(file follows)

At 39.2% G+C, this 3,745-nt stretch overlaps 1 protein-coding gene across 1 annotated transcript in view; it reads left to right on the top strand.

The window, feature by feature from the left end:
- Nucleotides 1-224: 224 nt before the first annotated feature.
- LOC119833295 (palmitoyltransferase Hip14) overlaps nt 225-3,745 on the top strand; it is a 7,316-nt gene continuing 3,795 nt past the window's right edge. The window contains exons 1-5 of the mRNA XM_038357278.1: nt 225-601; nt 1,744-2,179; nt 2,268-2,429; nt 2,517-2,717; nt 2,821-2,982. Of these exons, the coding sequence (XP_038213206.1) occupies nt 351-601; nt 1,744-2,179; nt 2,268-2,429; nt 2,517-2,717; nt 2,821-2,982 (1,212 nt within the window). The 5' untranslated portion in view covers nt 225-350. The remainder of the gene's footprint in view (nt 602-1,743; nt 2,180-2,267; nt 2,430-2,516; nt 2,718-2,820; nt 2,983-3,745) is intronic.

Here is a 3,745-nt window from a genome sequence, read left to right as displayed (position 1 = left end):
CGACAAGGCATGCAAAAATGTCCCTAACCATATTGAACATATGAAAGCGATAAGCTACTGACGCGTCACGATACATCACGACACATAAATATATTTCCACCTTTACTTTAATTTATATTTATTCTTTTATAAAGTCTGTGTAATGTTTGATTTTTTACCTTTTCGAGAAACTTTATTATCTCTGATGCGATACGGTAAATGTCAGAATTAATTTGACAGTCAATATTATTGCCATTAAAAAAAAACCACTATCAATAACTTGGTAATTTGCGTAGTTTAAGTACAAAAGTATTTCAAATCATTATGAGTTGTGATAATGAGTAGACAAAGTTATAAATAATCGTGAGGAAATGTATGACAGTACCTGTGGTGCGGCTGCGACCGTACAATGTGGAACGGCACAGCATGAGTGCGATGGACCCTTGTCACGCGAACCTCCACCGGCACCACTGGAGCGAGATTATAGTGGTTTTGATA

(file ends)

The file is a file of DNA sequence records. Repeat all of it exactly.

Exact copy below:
At 39.2% G+C, this 3,745-nt stretch overlaps 1 protein-coding gene across 1 annotated transcript in view; it reads left to right on the top strand.

The window, feature by feature from the left end:
- Nucleotides 1-224: 224 nt before the first annotated feature.
- LOC119833295 (palmitoyltransferase Hip14) overlaps nt 225-3,745 on the top strand; it is a 7,316-nt gene continuing 3,795 nt past the window's right edge. The window contains exons 1-5 of the mRNA XM_038357278.1: nt 225-601; nt 1,744-2,179; nt 2,268-2,429; nt 2,517-2,717; nt 2,821-2,982. Of these exons, the coding sequence (XP_038213206.1) occupies nt 351-601; nt 1,744-2,179; nt 2,268-2,429; nt 2,517-2,717; nt 2,821-2,982 (1,212 nt within the window). The 5' untranslated portion in view covers nt 225-350. The remainder of the gene's footprint in view (nt 602-1,743; nt 2,180-2,267; nt 2,430-2,516; nt 2,718-2,820; nt 2,983-3,745) is intronic.

Here is a 3,745-nt window from a genome sequence, read left to right as displayed (position 1 = left end):
CGACAAGGCATGCAAAAATGTCCCTAACCATATTGAACATATGAAAGCGATAAGCTACTGACGCGTCACGATACATCACGACACATAAATATATTTCCACCTTTACTTTAATTTATATTTATTCTTTTATAAAGTCTGTGTAATGTTTGATTTTTTACCTTTTCGAGAAACTTTATTATCTCTGATGCGATACGGTAAATGTCAGAATTAATTTGACAGTCAATATTATTGCCATTAAAAAAAAACCACTATCAATAACTTGGTAATTTGCGTAGTTTAAGTACAAAAGTATTTCAAATCATTATGAGTTGTGATAATGAGTAGACAAAGTTATAAATAATCGTGAGGAAATGTATGACAGTACCTGTGGTGCGGCTGCGACCGTACAATGTGGAACGGCACAGCATGAGTGCGATGGACCCTTGTCACGCGAACCTCCACCGGCACCACTGGAGCGAGATTATAGTGGTTTTGATA